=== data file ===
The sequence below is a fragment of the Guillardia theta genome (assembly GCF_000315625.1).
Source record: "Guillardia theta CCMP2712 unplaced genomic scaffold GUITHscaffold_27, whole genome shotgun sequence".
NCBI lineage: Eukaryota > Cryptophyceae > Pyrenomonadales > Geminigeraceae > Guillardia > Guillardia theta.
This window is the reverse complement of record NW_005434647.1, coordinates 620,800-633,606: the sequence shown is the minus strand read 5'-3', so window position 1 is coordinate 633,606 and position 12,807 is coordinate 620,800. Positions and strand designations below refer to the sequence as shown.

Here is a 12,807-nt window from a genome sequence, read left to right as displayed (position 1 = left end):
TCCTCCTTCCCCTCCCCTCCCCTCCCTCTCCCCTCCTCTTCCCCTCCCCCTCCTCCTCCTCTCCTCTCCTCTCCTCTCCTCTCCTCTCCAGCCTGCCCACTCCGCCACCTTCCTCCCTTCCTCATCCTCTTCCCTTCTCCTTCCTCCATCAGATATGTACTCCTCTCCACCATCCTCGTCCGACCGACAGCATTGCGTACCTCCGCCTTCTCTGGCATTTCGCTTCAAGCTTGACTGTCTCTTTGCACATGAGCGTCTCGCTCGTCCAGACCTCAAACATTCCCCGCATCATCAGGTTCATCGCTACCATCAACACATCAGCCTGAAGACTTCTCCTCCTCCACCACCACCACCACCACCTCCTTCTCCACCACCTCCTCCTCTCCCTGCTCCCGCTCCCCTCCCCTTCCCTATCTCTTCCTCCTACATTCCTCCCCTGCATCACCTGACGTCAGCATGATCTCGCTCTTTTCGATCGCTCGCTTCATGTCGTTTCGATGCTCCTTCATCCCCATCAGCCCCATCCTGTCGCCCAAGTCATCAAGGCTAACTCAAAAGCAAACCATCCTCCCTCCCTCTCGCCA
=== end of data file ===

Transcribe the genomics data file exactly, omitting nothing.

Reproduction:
The sequence below is a fragment of the Guillardia theta genome (assembly GCF_000315625.1).
Source record: "Guillardia theta CCMP2712 unplaced genomic scaffold GUITHscaffold_27, whole genome shotgun sequence".
NCBI lineage: Eukaryota > Cryptophyceae > Pyrenomonadales > Geminigeraceae > Guillardia > Guillardia theta.
This window is the reverse complement of record NW_005434647.1, coordinates 620,800-633,606: the sequence shown is the minus strand read 5'-3', so window position 1 is coordinate 633,606 and position 12,807 is coordinate 620,800. Positions and strand designations below refer to the sequence as shown.

Here is a 12,807-nt window from a genome sequence, read left to right as displayed (position 1 = left end):
TCCTCCTTCCCCTCCCCTCCCCTCCCTCTCCCCTCCTCTTCCCCTCCCCCTCCTCCTCCTCTCCTCTCCTCTCCTCTCCTCTCCTCTCCAGCCTGCCCACTCCGCCACCTTCCTCCCTTCCTCATCCTCTTCCCTTCTCCTTCCTCCATCAGATATGTACTCCTCTCCACCATCCTCGTCCGACCGACAGCATTGCGTACCTCCGCCTTCTCTGGCATTTCGCTTCAAGCTTGACTGTCTCTTTGCACATGAGCGTCTCGCTCGTCCAGACCTCAAACATTCCCCGCATCATCAGGTTCATCGCTACCATCAACACATCAGCCTGAAGACTTCTCCTCCTCCACCACCACCACCACCACCTCCTTCTCCACCACCTCCTCCTCTCCCTGCTCCCGCTCCCCTCCCCTTCCCTATCTCTTCCTCCTACATTCCTCCCCTGCATCACCTGACGTCAGCATGATCTCGCTCTTTTCGATCGCTCGCTTCATGTCGTTTCGATGCTCCTTCATCCCCATCAGCCCCATCCTGTCGCCCAAGTCATCAAGGCTAACTCAAAAGCAAACCATCCTCCCTCCCTCTCGCCA